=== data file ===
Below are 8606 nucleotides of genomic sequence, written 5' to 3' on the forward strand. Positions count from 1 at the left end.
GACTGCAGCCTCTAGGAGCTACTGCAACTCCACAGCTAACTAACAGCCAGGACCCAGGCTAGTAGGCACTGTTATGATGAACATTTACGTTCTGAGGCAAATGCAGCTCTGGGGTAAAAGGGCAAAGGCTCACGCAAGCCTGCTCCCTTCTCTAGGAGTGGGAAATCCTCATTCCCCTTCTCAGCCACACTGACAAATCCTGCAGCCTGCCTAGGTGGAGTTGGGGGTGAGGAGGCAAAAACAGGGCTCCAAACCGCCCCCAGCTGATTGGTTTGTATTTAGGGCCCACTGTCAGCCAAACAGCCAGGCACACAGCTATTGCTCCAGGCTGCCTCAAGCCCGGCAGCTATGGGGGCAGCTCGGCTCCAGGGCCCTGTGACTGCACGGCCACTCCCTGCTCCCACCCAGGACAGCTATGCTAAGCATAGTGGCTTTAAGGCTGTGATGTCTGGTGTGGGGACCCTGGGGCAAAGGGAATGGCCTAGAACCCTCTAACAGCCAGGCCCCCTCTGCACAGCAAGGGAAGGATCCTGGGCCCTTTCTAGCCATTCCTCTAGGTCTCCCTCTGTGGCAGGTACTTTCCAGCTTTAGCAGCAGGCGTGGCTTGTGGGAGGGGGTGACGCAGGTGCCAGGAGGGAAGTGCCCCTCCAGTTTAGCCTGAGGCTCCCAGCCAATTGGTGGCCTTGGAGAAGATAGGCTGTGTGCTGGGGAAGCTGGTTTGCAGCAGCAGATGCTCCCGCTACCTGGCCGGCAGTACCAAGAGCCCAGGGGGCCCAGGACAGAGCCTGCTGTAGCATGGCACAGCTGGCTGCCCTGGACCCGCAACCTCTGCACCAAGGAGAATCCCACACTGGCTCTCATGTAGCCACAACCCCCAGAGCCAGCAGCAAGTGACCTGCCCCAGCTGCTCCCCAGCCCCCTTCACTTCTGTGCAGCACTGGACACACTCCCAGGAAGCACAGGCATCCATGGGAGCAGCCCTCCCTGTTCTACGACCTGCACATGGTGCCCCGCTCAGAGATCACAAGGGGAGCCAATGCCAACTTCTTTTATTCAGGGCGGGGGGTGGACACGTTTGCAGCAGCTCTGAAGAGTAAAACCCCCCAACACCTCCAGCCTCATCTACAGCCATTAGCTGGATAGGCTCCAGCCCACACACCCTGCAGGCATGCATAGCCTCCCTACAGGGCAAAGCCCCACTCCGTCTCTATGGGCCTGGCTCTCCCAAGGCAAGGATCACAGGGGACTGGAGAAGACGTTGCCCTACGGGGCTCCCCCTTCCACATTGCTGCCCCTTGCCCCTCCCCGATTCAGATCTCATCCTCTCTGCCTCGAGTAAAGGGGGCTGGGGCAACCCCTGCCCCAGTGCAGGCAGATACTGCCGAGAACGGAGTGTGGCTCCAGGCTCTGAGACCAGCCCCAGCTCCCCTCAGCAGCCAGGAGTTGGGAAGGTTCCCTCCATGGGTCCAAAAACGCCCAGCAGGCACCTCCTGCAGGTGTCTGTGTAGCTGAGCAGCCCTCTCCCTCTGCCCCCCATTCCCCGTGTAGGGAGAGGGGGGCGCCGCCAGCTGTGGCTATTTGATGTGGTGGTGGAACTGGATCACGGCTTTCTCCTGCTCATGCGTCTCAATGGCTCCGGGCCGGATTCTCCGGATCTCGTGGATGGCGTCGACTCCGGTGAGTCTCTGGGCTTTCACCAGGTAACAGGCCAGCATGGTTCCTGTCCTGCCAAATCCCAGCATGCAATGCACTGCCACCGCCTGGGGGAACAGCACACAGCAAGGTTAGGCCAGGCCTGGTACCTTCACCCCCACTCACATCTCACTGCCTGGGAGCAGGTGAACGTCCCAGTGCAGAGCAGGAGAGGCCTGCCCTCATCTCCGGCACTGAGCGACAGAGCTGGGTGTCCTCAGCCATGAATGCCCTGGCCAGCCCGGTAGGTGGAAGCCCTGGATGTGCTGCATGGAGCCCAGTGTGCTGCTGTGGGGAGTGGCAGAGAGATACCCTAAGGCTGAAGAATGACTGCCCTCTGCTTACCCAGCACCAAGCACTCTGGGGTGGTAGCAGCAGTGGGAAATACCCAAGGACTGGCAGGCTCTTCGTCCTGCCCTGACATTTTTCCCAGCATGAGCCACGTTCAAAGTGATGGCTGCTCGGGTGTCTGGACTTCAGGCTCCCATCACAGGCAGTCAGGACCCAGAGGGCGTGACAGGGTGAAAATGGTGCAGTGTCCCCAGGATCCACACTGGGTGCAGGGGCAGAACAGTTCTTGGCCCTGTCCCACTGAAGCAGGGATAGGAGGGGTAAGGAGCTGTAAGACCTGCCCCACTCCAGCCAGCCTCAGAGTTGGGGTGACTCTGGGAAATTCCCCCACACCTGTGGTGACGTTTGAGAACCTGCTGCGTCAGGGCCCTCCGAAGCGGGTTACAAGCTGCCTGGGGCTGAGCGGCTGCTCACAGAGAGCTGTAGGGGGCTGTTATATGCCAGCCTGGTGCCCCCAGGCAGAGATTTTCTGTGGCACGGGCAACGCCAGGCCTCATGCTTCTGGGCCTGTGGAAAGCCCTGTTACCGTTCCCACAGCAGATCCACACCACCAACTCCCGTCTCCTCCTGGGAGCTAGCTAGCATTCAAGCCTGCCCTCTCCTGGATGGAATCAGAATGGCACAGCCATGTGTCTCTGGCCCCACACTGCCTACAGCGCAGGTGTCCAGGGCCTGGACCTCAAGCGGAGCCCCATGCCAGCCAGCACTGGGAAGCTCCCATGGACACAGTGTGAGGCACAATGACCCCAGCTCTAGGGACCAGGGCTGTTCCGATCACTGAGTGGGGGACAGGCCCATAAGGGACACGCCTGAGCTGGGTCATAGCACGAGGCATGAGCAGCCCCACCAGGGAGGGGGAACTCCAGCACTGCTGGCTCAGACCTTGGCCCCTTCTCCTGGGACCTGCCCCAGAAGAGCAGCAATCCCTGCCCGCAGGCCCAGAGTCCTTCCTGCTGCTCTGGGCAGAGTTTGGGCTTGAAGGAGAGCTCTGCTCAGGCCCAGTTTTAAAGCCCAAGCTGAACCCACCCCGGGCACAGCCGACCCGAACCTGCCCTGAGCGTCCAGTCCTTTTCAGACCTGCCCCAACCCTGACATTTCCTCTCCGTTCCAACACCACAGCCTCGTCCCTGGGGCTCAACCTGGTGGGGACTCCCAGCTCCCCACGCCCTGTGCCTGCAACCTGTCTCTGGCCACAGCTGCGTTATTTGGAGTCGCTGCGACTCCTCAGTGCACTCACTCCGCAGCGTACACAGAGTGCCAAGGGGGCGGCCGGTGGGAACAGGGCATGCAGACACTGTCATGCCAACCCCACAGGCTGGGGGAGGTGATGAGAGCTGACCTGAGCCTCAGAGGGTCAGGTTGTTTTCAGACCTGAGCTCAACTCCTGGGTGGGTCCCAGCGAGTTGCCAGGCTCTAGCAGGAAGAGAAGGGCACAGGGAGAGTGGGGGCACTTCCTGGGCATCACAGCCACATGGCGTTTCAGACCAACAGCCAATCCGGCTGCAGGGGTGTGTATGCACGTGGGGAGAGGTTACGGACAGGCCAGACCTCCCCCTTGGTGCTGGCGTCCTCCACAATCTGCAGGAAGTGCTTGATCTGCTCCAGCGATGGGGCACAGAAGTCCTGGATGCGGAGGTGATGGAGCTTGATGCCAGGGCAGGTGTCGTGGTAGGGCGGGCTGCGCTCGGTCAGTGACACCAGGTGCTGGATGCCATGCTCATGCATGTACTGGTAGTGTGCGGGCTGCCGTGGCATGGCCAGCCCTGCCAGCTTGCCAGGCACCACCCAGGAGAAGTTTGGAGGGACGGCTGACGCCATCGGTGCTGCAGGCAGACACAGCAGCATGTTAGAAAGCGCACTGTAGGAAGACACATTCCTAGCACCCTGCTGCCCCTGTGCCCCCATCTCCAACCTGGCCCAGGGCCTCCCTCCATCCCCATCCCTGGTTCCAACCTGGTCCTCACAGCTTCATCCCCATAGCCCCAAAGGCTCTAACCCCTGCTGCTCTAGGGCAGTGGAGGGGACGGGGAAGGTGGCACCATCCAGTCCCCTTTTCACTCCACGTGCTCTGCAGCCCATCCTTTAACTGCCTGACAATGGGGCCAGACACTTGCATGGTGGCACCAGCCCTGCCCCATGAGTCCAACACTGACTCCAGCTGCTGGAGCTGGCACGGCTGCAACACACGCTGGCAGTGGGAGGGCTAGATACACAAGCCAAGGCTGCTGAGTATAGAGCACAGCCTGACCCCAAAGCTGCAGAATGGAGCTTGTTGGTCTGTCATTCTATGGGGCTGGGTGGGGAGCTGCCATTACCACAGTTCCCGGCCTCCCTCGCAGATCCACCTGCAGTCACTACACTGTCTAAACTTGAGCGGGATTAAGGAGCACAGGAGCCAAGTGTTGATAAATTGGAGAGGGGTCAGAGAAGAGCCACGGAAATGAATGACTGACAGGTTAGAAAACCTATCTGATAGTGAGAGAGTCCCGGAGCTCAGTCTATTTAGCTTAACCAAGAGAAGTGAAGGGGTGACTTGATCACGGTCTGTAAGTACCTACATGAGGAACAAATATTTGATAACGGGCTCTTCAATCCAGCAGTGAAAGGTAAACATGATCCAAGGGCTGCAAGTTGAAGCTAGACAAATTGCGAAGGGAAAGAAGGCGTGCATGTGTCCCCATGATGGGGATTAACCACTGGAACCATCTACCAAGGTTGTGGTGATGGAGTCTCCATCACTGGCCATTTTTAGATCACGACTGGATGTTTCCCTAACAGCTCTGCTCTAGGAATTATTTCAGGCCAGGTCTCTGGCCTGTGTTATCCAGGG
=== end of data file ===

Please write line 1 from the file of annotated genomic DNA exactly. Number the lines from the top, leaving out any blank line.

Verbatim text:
Below are 8606 nucleotides of genomic sequence, written 5' to 3' on the forward strand. Positions count from 1 at the left end.